The depletion of the middle class

The depletion of the middle class. White wooden houses in Chicago (US). Photo: Taylor Wilcox @taypaigey

A trend characteristic of our times, one that has been addressed before in this blog, is the hollowing out of the middle classes, globally and especially in the Western industrialised world. It applies particularly to the US where, as a proportion of the population, these classes have shrunk compared with 50 years ago. It explains major phenomena, from some of the problems with democracy, to protectionist tendencies and populist movements, especially those of the far right. Without this decline it would not have been possible to account for Trumpism and the partial shutdown of trade, especially with China. In the US, however, a twofold and significant phenomenon is unfolding that may be being replicated in Europe: together with the decline of the middle classes, the growth, in both number and wealth, of the high-income classes, something that creates a new type of inequality –it is not a matter simply of the super-rich– based fundamentally on the education received; and a swelling of the ranks of the lower classes. In other words, a polarisation of class sizes. In recent years the numbers who have not received a university qualification or its equivalent have fallen in the US, while those who have secured one have climbed the social ladder.

A recent study conducted by the Pew Center reports that the share of adults living in middle-class households in the US fell from 61% in 1971 to 50% in 2021, a fall of 11 percentage points in the last 50 years. This compares with an increase of seven percentage points in the higher-income classes, whose share rose from 14% to 21%. Those in the lower-income group rose from 25% to 29%. The phenomenon has been building for some time but accelerated with the fallout from the pandemic. The working, middle and upper-income classes all succumbed and emerged from the Great Recession, which began in 2008, at the same time, according to another Pew study. But the financial hardship attributable to the COVID-19 recession in the US was predominantly borne by low and middle-income families.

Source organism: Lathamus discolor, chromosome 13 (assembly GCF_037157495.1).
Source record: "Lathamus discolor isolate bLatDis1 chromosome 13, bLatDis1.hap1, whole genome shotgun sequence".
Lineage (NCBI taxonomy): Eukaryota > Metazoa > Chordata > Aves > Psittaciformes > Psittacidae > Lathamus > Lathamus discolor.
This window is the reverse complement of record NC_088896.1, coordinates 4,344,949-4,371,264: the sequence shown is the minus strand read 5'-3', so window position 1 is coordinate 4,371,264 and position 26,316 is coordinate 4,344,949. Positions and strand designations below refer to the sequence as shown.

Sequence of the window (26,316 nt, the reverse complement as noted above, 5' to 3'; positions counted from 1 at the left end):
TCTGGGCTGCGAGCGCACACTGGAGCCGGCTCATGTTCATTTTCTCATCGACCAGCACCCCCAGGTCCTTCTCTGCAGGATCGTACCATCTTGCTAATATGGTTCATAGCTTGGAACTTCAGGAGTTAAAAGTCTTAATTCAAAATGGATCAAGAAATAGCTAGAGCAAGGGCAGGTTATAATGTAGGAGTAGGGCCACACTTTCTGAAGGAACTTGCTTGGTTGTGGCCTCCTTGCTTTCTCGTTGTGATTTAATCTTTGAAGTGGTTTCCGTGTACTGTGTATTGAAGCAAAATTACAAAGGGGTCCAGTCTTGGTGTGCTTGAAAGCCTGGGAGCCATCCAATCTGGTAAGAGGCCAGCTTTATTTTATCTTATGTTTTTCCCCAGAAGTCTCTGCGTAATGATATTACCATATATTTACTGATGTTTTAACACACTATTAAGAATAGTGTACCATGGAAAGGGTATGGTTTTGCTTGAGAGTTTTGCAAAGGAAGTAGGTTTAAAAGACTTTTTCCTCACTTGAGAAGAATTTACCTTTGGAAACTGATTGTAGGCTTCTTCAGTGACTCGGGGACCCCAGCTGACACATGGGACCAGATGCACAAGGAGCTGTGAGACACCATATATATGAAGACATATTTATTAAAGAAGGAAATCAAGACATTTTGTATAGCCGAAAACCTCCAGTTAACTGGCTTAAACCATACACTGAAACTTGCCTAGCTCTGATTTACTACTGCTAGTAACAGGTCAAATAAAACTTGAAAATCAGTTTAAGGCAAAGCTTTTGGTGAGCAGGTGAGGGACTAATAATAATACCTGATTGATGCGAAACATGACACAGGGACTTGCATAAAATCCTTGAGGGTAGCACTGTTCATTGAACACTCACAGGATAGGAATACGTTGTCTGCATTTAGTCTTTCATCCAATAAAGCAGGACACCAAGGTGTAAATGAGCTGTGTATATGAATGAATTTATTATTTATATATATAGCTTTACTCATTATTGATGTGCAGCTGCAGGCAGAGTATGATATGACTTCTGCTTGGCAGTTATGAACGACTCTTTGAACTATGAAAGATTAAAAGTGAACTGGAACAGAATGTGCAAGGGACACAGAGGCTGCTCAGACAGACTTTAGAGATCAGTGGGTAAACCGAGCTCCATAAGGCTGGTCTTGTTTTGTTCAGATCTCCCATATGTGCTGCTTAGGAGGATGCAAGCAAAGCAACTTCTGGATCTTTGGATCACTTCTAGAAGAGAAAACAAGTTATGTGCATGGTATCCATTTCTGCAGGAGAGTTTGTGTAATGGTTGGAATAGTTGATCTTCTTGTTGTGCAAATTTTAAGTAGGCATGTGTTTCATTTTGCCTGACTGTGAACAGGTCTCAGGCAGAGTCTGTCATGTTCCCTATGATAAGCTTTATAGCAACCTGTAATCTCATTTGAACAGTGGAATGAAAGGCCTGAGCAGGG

A bar chart showing that the share of adults in U.S. middle class has decreased considerably since 1971
The share of adults in U.S. middle class has decreased considerably since 1971. Source: Pew Research Center.

These trends over the past five decades do not mean impoverishment but rather increased inequality. Household income in the US grew considerably between 1970 and 2020 (by 50% in 2020 terms, with the median annual income rising to US$90,131). But it did so more in high-income families (69% and US$219,000) and less in low-income families (45% and US$29,963). And while blacks and Hispanics made progress, they made less than whites and Asians. The greatest gains, as already suggested, were made by graduates –underlining the role of education in social ascent and its absence in social decline– and those now aged over 65, the baby boomers. Inequality has nevertheless grown and persists between men and women.